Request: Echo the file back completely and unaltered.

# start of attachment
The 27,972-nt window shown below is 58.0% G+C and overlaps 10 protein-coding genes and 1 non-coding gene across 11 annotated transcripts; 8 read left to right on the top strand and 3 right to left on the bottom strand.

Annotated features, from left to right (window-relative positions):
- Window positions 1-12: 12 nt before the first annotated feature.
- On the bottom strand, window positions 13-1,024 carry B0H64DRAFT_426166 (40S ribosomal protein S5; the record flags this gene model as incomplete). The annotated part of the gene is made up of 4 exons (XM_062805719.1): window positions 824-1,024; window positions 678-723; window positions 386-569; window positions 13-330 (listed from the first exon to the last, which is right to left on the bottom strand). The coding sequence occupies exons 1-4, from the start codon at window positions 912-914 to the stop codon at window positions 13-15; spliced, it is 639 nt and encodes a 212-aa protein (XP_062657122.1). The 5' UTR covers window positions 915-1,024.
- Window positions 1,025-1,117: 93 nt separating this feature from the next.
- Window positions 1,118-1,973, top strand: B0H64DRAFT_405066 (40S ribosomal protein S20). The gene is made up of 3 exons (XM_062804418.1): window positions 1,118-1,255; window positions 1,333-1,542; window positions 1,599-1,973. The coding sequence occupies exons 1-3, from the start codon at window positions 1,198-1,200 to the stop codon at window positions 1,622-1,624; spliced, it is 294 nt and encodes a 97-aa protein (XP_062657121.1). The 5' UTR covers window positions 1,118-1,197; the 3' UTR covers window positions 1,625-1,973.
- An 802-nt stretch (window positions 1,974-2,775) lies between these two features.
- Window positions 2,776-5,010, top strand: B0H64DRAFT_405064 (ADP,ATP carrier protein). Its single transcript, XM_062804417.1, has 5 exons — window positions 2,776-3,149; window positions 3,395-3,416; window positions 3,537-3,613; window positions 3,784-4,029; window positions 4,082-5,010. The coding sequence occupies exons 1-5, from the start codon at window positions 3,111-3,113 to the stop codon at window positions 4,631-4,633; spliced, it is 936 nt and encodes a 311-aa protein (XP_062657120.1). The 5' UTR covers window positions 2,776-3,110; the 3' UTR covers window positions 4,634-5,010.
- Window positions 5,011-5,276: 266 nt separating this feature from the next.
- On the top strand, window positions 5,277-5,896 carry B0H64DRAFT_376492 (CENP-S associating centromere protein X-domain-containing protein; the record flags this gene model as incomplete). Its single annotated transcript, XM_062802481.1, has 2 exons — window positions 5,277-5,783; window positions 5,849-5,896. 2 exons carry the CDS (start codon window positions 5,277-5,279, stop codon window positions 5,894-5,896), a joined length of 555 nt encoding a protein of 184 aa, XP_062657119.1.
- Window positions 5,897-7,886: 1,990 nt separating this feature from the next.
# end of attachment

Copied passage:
The 27,972-nt window shown below is 58.0% G+C and overlaps 10 protein-coding genes and 1 non-coding gene across 11 annotated transcripts; 8 read left to right on the top strand and 3 right to left on the bottom strand.

Annotated features, from left to right (window-relative positions):
- Window positions 1-12: 12 nt before the first annotated feature.
- On the bottom strand, window positions 13-1,024 carry B0H64DRAFT_426166 (40S ribosomal protein S5; the record flags this gene model as incomplete). The annotated part of the gene is made up of 4 exons (XM_062805719.1): window positions 824-1,024; window positions 678-723; window positions 386-569; window positions 13-330 (listed from the first exon to the last, which is right to left on the bottom strand). The coding sequence occupies exons 1-4, from the start codon at window positions 912-914 to the stop codon at window positions 13-15; spliced, it is 639 nt and encodes a 212-aa protein (XP_062657122.1). The 5' UTR covers window positions 915-1,024.
- Window positions 1,025-1,117: 93 nt separating this feature from the next.
- Window positions 1,118-1,973, top strand: B0H64DRAFT_405066 (40S ribosomal protein S20). The gene is made up of 3 exons (XM_062804418.1): window positions 1,118-1,255; window positions 1,333-1,542; window positions 1,599-1,973. The coding sequence occupies exons 1-3, from the start codon at window positions 1,198-1,200 to the stop codon at window positions 1,622-1,624; spliced, it is 294 nt and encodes a 97-aa protein (XP_062657121.1). The 5' UTR covers window positions 1,118-1,197; the 3' UTR covers window positions 1,625-1,973.
- An 802-nt stretch (window positions 1,974-2,775) lies between these two features.
- Window positions 2,776-5,010, top strand: B0H64DRAFT_405064 (ADP,ATP carrier protein). Its single transcript, XM_062804417.1, has 5 exons — window positions 2,776-3,149; window positions 3,395-3,416; window positions 3,537-3,613; window positions 3,784-4,029; window positions 4,082-5,010. The coding sequence occupies exons 1-5, from the start codon at window positions 3,111-3,113 to the stop codon at window positions 4,631-4,633; spliced, it is 936 nt and encodes a 311-aa protein (XP_062657120.1). The 5' UTR covers window positions 2,776-3,110; the 3' UTR covers window positions 4,634-5,010.
- Window positions 5,011-5,276: 266 nt separating this feature from the next.
- On the top strand, window positions 5,277-5,896 carry B0H64DRAFT_376492 (CENP-S associating centromere protein X-domain-containing protein; the record flags this gene model as incomplete). Its single annotated transcript, XM_062802481.1, has 2 exons — window positions 5,277-5,783; window positions 5,849-5,896. 2 exons carry the CDS (start codon window positions 5,277-5,279, stop codon window positions 5,894-5,896), a joined length of 555 nt encoding a protein of 184 aa, XP_062657119.1.
- Window positions 5,897-7,886: 1,990 nt separating this feature from the next.